Review: John Walton’s The Lost World of Genesis One

The driving premise of The Lost World of Genesis One is that the Genesis account of creation isn’t conveying information about the creation of the material world--it’s about creating function. I don’t know your background, but I grew up in a very conservative Christian background where the Genesis account is important--seven day creationism, creation ex nihilo, historical Adam and Eve, young earth, and evolution no no!

Many of these items are important to me today (the historicity of Adam and Eve, for instance, is crucial for theological reasons). However, I’m always willing to reevaluate my interpretation of Scripture when robust evidence from Scripture is brought to light. The Church hasn’t had a singular interpretation of Genesis one and so I believe there’s freedom in some aspects to hold to different positions, while holding tight to essentials in the narrative.

Dr. John Walton does just this. Instead of a material creation, Walton argues for a functional creation account. He demonstrates this through two lines of argumentation. First, he examines how the word creation (bara) is used. He provides three options: material, functional, or unclear. He argues all examples of bara are either clearly functional or unclear (very few in the overall analysis). He then looks at the data we have been able to gather from other ancient Near Eastern (aNE) cultures. He looks at how their creation account were told and how aNE people thought of creation. He argues from that data and the exegetical data that aNE culture (including Israel) had no concept of material creation. Most aNE culture had creation accounts of gods bring order to chaos (sometimes pictured through taming another god or the waters). In a way then, the Genesis account serves as a polemic against those accounts.

What’s crucial for Walton’s position is that understanding the creation account in this functional way doesn’t necessitate holding to a scientific position (intelligent design, evolution, young earth, or old earth). It removes these considerations out of the realm of dogma. One of the strengths of The Lost World is Walton’s clearing away the smoke. He does this not only in Genesis one, but also in talking about evolution and intelligent design. He demonstrates that evolution may account for the natural process, but it cannot speak scientifically to the teleology (purpose), whereas Intelligent Design deals with teleology alone and not the natural process. For example, if a scientist believes evolution accounts for the natural data, he cannot through science confirm it was a blind process. That’s teleology. Walton shows how these conflations of science with philosophy should be remedied by science teachers sticking to the observable facts and staying out of the teleology of the matter and schools offering robust philosophical classes.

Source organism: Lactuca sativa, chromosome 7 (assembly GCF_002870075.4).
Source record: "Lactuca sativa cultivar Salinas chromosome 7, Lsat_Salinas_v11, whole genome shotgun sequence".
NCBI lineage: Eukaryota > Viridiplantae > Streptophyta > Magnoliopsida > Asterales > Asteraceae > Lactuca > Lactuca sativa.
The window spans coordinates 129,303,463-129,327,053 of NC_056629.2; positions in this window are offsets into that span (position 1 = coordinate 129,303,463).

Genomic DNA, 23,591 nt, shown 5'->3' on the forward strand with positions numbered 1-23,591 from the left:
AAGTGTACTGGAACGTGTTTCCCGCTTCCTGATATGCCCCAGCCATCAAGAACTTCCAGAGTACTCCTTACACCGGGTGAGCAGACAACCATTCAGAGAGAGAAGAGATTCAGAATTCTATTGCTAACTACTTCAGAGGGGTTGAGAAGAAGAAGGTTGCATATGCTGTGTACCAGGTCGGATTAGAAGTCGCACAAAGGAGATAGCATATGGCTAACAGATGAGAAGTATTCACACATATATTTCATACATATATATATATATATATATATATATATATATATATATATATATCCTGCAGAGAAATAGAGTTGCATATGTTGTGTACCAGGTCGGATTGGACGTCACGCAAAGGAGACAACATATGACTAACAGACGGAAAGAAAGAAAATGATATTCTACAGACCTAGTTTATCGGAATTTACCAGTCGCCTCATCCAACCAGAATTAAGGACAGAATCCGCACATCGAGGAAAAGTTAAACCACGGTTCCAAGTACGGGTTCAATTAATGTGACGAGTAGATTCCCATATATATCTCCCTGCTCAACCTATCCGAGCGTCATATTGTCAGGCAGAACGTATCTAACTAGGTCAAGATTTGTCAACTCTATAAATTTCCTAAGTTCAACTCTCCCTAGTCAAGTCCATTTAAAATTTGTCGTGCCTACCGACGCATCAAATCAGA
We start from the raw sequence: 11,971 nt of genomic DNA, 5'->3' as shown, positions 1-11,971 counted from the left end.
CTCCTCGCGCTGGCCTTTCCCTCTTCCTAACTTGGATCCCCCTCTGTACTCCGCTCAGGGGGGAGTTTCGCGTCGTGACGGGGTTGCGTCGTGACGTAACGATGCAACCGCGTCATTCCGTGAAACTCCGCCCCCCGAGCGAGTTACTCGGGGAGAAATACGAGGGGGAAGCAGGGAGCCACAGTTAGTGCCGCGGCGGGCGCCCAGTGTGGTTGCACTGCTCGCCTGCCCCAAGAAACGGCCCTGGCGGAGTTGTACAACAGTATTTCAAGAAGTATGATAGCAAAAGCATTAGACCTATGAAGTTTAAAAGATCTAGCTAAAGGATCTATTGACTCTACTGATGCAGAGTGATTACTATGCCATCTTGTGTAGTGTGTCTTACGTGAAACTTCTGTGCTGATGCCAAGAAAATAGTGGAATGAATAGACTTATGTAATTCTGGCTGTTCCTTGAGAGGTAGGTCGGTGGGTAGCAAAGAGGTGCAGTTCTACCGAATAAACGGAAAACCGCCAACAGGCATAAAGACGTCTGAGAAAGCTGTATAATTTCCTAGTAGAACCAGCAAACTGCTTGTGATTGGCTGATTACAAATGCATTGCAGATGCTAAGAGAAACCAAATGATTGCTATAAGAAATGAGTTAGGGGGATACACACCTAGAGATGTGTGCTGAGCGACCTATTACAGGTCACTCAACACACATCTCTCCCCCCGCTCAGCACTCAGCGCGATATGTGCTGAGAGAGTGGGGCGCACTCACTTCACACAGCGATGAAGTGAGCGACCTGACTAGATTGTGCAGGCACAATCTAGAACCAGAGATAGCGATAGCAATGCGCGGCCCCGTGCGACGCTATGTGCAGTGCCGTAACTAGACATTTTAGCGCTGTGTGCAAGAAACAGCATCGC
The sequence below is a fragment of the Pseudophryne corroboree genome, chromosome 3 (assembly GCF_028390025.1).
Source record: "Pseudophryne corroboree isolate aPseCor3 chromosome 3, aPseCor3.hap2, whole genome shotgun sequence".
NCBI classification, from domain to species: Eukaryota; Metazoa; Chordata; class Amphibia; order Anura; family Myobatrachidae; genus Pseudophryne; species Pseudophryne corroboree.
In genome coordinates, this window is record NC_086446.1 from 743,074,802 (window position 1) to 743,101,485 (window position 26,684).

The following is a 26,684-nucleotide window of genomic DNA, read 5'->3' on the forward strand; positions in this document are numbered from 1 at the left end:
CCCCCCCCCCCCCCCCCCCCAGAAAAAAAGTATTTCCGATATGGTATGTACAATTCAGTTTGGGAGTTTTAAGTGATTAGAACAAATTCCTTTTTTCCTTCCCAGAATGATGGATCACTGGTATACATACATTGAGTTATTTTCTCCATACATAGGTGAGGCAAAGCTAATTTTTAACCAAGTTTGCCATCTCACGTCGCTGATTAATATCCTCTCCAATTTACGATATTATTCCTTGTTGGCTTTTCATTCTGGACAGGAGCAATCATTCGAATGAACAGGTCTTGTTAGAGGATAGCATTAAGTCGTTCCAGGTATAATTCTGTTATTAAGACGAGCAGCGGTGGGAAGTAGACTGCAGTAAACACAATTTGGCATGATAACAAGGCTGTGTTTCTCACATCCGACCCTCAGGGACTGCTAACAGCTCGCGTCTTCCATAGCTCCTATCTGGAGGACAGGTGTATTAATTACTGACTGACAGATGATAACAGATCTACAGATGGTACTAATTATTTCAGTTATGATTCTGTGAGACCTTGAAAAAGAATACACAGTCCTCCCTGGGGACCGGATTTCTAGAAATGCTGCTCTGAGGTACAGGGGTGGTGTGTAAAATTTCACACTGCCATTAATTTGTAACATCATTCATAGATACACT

One final observation, Walton isn’t arguing that God didn’t create the material world. He says he definitely did--but that Genesis isn’t the account of that. He uses other New Testament Scripture to demonstrate God created the material world. Being honest with the text must not only drive us to what it is positively saying, but also to what it’s not saying. The church of the last hundred years has overlayed its scientific concerns and worldview over the Genesis creation narrative and extrapolated from there. We must reverse this. We must return to what the text actually says. Walton’s The Lost World of Genesis One is a great place to start. I’d be interested in seeing how/if other biblical scholars respond to the exegetical work done in The Lost World. If you’re interested in the creation debates, The Lost World is a must read. It’s written at a level that non-seminary trained Christian would have no problems reading through it.

[Editor Note: Let me flesh out what holding this functional creation position might look like. Walton briefly provides strong evidence for a literal seven day creation, although he says it’s not integral for his position. It doesn’t require one hold a scientific position on the age of the earth. After reading Walton’s arguments and exegesis, I believe he is correct. I can, therefore, hold to a functional creation narrative for Genesis one, historical Adam (special creation, not archetypal), seven literal days for creation within a temple framework. That’s the dogma side. From the small amount of reading I’ve done in science texts, I’m not convinced of evolution. I don’t think it’s the best way to explain all the physical data. However, I do think there’s strong evidence that the earth is very old. It’s important to understand these last bits are no longer theological concerns in Walton’s view. 

Chris Donato, communication director at Trinity, former senior associate editor of Tabletalk magazine, and editor of Perspectives on the Sabbath (B&H) wrote a stellar series on The Lost World of Genesis One. If you’re interested in getting a more in-depth analysis of Walton’s view, his posts are a must read.]

Disclosure of Material Connection: I received this book free from the publisher. I was not required to write a positive review. The opinions I have expressed are my own. I am disclosing this in accordance with the Federal Trade Commission’s 16 CFR, Part 255: “Guides Concerning the Use of Endorsements and Testimonials in Advertising.”

Mathew B. Sims is the author of A Household Gospel: Fulfilling the Great Commission in Our Homes and writes for CBMW Manual, Gospel-Centered Discipleship, Borrowed Light, and other publications. He also works as the managing editor at Gospel-Centered Discipleship and offers freelance editing and book formatting services. He is a member at Downtown Presbyterian Church in Greenville, SC.